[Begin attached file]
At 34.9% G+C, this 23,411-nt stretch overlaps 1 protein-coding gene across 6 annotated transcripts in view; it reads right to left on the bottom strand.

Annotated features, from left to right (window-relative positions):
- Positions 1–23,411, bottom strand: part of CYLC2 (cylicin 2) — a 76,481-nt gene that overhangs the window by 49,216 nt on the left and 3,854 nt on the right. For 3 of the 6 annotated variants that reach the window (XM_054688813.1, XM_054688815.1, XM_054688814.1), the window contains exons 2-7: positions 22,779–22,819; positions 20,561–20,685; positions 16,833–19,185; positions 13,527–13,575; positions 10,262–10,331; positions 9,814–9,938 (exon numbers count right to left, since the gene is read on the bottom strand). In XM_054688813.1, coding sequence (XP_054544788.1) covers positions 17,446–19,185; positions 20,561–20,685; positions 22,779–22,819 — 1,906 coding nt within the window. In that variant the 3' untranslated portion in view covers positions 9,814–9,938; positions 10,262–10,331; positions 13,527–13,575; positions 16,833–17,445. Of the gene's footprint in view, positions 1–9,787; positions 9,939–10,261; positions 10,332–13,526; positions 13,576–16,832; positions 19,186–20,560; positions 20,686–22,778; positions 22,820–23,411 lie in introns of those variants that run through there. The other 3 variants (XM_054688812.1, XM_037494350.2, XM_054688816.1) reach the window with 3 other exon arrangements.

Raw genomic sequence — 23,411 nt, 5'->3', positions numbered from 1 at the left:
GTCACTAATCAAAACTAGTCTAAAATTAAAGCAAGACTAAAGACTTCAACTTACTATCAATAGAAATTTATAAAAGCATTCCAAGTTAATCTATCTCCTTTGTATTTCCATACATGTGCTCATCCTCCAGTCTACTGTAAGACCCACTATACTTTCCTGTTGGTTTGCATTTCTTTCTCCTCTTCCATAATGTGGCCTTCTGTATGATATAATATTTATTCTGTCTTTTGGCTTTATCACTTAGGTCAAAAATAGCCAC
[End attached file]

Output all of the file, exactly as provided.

At 34.9% G+C, this 23,411-nt stretch overlaps 1 protein-coding gene across 6 annotated transcripts in view; it reads right to left on the bottom strand.

Annotated features, from left to right (window-relative positions):
- Positions 1–23,411, bottom strand: part of CYLC2 (cylicin 2) — a 76,481-nt gene that overhangs the window by 49,216 nt on the left and 3,854 nt on the right. For 3 of the 6 annotated variants that reach the window (XM_054688813.1, XM_054688815.1, XM_054688814.1), the window contains exons 2-7: positions 22,779–22,819; positions 20,561–20,685; positions 16,833–19,185; positions 13,527–13,575; positions 10,262–10,331; positions 9,814–9,938 (exon numbers count right to left, since the gene is read on the bottom strand). In XM_054688813.1, coding sequence (XP_054544788.1) covers positions 17,446–19,185; positions 20,561–20,685; positions 22,779–22,819 — 1,906 coding nt within the window. In that variant the 3' untranslated portion in view covers positions 9,814–9,938; positions 10,262–10,331; positions 13,527–13,575; positions 16,833–17,445. Of the gene's footprint in view, positions 1–9,787; positions 9,939–10,261; positions 10,332–13,526; positions 13,576–16,832; positions 19,186–20,560; positions 20,686–22,778; positions 22,820–23,411 lie in introns of those variants that run through there. The other 3 variants (XM_054688812.1, XM_037494350.2, XM_054688816.1) reach the window with 3 other exon arrangements.

Raw genomic sequence — 23,411 nt, 5'->3', positions numbered from 1 at the left:
GTCACTAATCAAAACTAGTCTAAAATTAAAGCAAGACTAAAGACTTCAACTTACTATCAATAGAAATTTATAAAAGCATTCCAAGTTAATCTATCTCCTTTGTATTTCCATACATGTGCTCATCCTCCAGTCTACTGTAAGACCCACTATACTTTCCTGTTGGTTTGCATTTCTTTCTCCTCTTCCATAATGTGGCCTTCTGTATGATATAATATTTATTCTGTCTTTTGGCTTTATCACTTAGGTCAAAAATAGCCAC